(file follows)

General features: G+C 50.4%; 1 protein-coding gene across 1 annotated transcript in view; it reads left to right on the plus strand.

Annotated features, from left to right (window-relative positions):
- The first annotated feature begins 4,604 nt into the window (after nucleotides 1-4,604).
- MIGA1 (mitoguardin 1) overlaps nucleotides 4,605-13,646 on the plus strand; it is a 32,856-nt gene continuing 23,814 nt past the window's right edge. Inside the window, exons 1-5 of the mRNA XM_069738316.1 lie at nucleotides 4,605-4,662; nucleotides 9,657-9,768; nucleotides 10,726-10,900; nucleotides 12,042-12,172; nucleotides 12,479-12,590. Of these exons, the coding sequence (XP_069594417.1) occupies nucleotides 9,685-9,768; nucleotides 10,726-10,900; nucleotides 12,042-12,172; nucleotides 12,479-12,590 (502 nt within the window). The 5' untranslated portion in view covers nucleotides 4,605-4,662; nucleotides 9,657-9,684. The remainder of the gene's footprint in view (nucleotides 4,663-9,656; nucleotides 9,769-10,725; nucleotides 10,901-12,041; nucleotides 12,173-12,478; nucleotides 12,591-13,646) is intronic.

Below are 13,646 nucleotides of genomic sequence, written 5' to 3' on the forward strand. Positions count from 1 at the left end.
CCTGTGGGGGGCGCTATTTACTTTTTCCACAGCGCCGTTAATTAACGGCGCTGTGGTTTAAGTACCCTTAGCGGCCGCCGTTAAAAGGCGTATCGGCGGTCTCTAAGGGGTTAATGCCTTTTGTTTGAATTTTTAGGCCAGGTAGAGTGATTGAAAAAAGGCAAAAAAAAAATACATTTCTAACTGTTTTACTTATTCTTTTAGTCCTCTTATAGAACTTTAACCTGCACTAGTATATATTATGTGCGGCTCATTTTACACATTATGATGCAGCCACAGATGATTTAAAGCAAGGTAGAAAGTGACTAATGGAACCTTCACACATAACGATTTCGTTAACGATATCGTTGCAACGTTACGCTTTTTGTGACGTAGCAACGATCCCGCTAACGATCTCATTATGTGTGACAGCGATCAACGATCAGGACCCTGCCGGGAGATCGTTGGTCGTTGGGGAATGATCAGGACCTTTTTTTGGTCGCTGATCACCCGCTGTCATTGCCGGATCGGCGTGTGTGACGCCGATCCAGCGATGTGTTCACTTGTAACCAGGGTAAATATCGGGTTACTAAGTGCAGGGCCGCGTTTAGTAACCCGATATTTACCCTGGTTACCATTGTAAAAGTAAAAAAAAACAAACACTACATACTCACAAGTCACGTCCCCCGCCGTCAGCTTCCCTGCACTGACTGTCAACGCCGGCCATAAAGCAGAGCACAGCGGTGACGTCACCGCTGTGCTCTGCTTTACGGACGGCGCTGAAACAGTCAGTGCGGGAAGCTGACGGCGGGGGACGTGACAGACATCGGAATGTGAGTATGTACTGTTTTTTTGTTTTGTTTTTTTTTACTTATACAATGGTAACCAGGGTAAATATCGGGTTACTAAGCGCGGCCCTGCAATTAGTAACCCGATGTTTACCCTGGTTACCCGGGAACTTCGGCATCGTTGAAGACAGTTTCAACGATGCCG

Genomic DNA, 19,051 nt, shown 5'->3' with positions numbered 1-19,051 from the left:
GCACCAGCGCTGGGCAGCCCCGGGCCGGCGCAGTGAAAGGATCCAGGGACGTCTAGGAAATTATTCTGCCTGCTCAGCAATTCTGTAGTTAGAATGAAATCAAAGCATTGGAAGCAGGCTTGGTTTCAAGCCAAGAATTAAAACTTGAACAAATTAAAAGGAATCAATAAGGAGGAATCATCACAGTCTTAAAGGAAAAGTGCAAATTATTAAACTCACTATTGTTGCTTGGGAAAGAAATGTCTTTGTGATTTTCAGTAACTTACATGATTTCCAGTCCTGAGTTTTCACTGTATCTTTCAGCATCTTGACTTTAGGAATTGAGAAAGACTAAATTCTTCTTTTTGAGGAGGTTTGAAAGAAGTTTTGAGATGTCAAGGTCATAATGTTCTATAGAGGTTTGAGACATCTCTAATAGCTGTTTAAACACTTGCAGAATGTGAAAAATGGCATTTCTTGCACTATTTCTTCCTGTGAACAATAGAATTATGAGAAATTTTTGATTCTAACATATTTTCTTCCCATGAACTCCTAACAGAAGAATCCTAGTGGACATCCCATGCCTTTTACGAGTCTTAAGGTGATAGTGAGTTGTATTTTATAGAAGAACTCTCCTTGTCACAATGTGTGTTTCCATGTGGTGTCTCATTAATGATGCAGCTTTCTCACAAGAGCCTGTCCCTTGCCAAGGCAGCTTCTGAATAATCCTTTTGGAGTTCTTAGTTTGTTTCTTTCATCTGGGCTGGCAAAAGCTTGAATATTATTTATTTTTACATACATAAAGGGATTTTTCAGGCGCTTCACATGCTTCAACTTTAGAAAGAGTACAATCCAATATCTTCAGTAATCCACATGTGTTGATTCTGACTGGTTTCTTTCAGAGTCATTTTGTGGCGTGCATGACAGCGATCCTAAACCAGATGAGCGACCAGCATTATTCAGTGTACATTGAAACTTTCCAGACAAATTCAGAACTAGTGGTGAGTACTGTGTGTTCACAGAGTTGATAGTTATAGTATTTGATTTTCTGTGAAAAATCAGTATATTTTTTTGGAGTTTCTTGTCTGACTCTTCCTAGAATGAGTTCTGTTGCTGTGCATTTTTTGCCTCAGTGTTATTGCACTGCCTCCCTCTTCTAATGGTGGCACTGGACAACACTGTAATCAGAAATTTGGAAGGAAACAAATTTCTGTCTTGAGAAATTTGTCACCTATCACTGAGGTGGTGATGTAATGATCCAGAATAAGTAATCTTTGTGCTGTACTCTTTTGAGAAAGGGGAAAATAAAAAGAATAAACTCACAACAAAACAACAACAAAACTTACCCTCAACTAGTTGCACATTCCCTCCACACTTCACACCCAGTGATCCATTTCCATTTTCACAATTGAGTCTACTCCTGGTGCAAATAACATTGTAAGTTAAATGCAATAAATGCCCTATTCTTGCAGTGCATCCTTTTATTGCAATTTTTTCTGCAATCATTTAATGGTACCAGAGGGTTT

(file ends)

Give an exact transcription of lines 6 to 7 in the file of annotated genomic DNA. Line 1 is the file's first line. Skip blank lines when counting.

CCTGTGGGGGGCGCTATTTACTTTTTCCACAGCGCCGTTAATTAACGGCGCTGTGGTTTAAGTACCCTTAGCGGCCGCCGTTAAAAGGCGTATCGGCGGTCTCTAAGGGGTTAATGCCTTTTGTTTGAATTTTTAGGCCAGGTAGAGTGATTGAAAAAAGGCAAAAAAAAAATACATTTCTAACTGTTTTACTTATTCTTTTAGTCCTCTTATAGAACTTTAACCTGCACTAGTATATATTATGTGCGGCTCATTTTACACATTATGATGCAGCCACAGATGATTTAAAGCAAGGTAGAAAGTGACTAATGGAACCTTCACACATAACGATTTCGTTAACGATATCGTTGCAACGTTACGCTTTTTGTGACGTAGCAACGATCCCGCTAACGATCTCATTATGTGTGACAGCGATCAACGATCAGGACCCTGCCGGGAGATCGTTGGTCGTTGGGGAATGATCAGGACCTTTTTTTGGTCGCTGATCACCCGCTGTCATTGCCGGATCGGCGTGTGTGACGCCGATCCAGCGATGTGTTCACTTGTAACCAGGGTAAATATCGGGTTACTAAGTGCAGGGCCGCGTTTAGTAACCCGATATTTACCCTGGTTACCATTGTAAAAGTAAAAAAAAACAAACACTACATACTCACAAGTCACGTCCCCCGCCGTCAGCTTCCCTGCACTGACTGTCAACGCCGGCCATAAAGCAGAGCACAGCGGTGACGTCACCGCTGTGCTCTGCTTTACGGACGGCGCTGAAACAGTCAGTGCGGGAAGCTGACGGCGGGGGACGTGACAGACATCGGAATGTGAGTATGTACTGTTTTTTTGTTTTGTTTTTTTTTACTTATACAATGGTAACCAGGGTAAATATCGGGTTACTAAGCGCGGCCCTGCAATTAGTAACCCGATGTTTACCCTGGTTACCCGGGAACTTCGGCATCGTTGAAGACAGTTTCAACGATGCCG

Genomic DNA, 19,051 nt, shown 5'->3' with positions numbered 1-19,051 from the left: